Excerpts of The Moral Life of Babies by Paul Bloom, New York Times
Not long ago, a team of researchers watched a 1-year-old boy take justice into his own hands. The boy had just seen a puppet show in which one puppet played with a ball while interacting with two other puppets ... At this point, the toddler was asked to take a treat away from one puppet. Like most children in this situation, the boy took it from the pile of the "naughty" one. But this punishment wasn't enough — he then leaned over and smacked the puppet in the head.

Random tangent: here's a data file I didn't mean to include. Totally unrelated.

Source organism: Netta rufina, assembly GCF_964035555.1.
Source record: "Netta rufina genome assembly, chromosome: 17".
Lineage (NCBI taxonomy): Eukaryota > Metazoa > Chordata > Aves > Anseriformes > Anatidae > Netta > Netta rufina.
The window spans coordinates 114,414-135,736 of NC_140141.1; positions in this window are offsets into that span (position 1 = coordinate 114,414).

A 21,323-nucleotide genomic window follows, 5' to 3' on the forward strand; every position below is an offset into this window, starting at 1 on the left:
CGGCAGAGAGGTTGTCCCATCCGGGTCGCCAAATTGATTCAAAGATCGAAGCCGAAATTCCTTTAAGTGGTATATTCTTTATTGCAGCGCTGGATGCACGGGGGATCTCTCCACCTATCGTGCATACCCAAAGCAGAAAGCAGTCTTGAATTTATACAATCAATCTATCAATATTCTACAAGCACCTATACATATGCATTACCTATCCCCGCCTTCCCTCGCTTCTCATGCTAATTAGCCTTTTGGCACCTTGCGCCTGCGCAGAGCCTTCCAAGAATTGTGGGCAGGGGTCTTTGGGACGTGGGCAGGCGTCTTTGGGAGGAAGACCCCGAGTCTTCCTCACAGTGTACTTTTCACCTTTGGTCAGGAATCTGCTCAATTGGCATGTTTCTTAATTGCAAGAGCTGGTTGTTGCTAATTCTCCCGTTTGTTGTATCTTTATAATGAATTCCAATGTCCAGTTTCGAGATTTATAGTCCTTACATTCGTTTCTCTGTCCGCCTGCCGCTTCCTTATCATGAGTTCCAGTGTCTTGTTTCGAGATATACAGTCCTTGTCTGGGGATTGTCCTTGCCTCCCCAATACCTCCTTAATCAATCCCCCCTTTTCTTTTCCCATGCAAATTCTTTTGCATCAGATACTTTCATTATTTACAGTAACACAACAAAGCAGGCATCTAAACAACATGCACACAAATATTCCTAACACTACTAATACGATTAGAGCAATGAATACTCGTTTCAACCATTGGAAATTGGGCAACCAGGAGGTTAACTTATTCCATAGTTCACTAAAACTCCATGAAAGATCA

The mental life of young humans not only is an interesting topic in its own right; it also raises — and can help answer — fundamental questions of philosophy and psychology, including how biological evolution and cultural experience conspire to shape human nature. In graduate school, I studied early language development and later moved on to fairly traditional topics in cognitive development, like how we come to understand the minds of other people — what they know, want and experience.
A growing body of evidence suggests that humans do have a rudimentary moral sense from the very start of life. With the help of well-designed experiments, you can see glimmers of moral thought, moral judgment and moral feeling even in the first year of life. Some sense of good and evil seems to be bred in the bone.